You showed a ton of promise in your first full Sprint Cup season. You finished better than you qualified in three of every four races you entered. You created some rookie of the year buzz and things looked promising.
With little warning, your racing team shuts down operations in April. You switch teams to close the year out and it’s unclear who’ll have a spot for you next season. Shoulder surgery that cuts into your offseason prep, but at least you secured a spot a new team. With your second season set to begin, you find yourself back in Daytona needing to fight your way in again.
This is where the Ginger Lion stood, right before the Budweiser Duels. Running in the #35 car for Front Row Motorsports, Cole Whitt was on the outside looking in and needed a good showing to earn a spot in the Great American Race. It’s #DefyTheDoubt time for damn sure.
“I told all the guys, it’s like, everything kinda rides on the 500,” Whitt said after qualifying. “If we can get into the 500, from there, the pressure is a little bit off. We still got a lot of work to do for sure, don’t get me wrong. But missing this race could turn the whole career to the wrong side. It could make it pretty hard to get through the season.”
So, no pressure, right?
“I’ve been through this situation more times than I want to be. Last year was very stressful and this year was just as stressful. As far as I was concerned, we had to run top 15. And we did.”
Whitt’s strong finish in the Budweiser Duels meant that he punched his ticket into Daytona to start the 2015 season.
“To be able to lock ourselves in and get all three cars in and push Front Row down the right path, it’s going to be awesome. I look forward to see what we can do this year.”
Speed Stick gave us the opportunity to follow Whitt and his #DefyTheDoubt attitude around Daytona for an important weekend in his young career. Here’s the beat and video we put together to chronicle the experience:
The folks at Speed Stick shared this sweet video chronicling our boy Cole Whitt’s complete sophomore season in NASCAR. Check it out:
I don’t really have an issue with sweaty pits and underarm stank. If I did, you know, I hope my friends and family would say something to me about it. But I haven’t heard any complaints, so I don’t really consider it a big issue.
But I’m not the most extreme guy out there. Sure, I can get intense sometimes (like when I ride my beach cruiser down the Venice Beach bike path at medium speed), but in general, I’m not put into too many situations that stretch the limits of intensity. So I don’t really ask a lot of my deodorant/antiperspirant.
Our friends at Men’s Speed Stick wanted to change that. In an effort to put their Dry Core technology to the test, Speed Stick invited me to test out their new Speed Stick GEAR deodorant/antiperspirant during a GEAR Up Challenge designed to put me in an extreme, sweat-inducing situation.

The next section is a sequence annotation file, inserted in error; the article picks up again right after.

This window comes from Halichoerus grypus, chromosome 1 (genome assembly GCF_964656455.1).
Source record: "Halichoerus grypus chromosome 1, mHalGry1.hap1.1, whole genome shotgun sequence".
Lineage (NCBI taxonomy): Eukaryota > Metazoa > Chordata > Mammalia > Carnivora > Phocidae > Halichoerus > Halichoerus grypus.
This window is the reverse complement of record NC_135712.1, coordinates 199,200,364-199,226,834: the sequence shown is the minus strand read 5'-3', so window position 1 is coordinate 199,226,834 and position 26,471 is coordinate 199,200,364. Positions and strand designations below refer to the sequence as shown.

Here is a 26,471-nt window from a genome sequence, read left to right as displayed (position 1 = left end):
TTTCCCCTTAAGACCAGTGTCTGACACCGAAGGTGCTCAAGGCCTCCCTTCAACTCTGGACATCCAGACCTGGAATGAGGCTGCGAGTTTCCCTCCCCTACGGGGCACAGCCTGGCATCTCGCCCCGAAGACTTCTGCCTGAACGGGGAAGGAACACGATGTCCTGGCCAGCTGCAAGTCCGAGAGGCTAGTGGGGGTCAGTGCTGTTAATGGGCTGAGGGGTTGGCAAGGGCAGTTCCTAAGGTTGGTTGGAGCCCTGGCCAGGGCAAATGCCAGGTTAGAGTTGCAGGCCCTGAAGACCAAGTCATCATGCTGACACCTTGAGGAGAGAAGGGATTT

I had the choice of racing an exotic car, climbing some ice (yea, Sujeet!), taking a flying lesson, going to stuntman academy, paragliding or bungee jumping. I went with the exotic car. Had to.
So a few weeks back I took a trip out to the Auto Club Speedway in Fontana with my girl Tam from MankindUnplugged.com. We both chose the racing experience and we were teamed up with Exotics Racing to knock it out. I got five laps in a Ferrari F430 F1 around a 1.2 mile course that featured eight turns and an 1800 foot straight away. The conditions were wet and rainy, but my instructor Theo made sure I got an education while trying not to spin out. Here’s the video:
So yea, by the time I got the hang of it, the five laps were done. I didn’t spin out or anything, but I do wish I would’ve pushed things a bit more. Either way, with all the pressure to push the limit and not cause bodily harm to me, my instructor or the Ferrari, I still came out smelling pretty fresh. If Dry Core technology can work under these circumstances, just think what it’ll do under the normal, less-intense conditions of your everyday life!
You know Danny Pudi. You’ve seen his comic skills and on-point timing on NBC’s hit show Community. Pudi plays Abed, an awkwardly loveable geek with a passion for TV and films (a guy who may or may not have Asperger’s syndrome). But Pudi’s not as socially awkward as the character he plays on TV. In fact, the guy’s a pretty smooth dude.
He’s engaging, humble and always willing to make himself the butt of a joke. He’s a sharp guy, but when it comes to his brand of humor, he’s a giver, not a taker. He has the type of humility you’d expect from a guy who grew up having to explain that he’s half Indian and half Polish.
Pudi is a mellow, approachable cat who grew up in Chicago and cut his teeth doing improve at Second City. In addition to his TV work, Pudi’s got a few film projects lined up, he’s new Dad with twins and he’s also working with Speed Stick to help guys deal with random embarrassing situations.
Yes, Pudi and Speed Stick are kicking off a new campaign called “Handle It.” The gist is this: if you’ve got a weird, totally awkward situation that you need to sort out, send a tweet to @SpeedStick (before May 14) and use the hashtag #HandleIt. Danny Pudi will select his favorite submission and the winner will get to see their submission turned into a video where Pudi will provide advice as an “inner voice.”
We talked with Pudi about the #HandleIt campaign, improvising on the set of Community, working with Chevy Chase, fame, fatherhood, Alison Brie’s hotness and a bunch of other things. Here’s the full interview: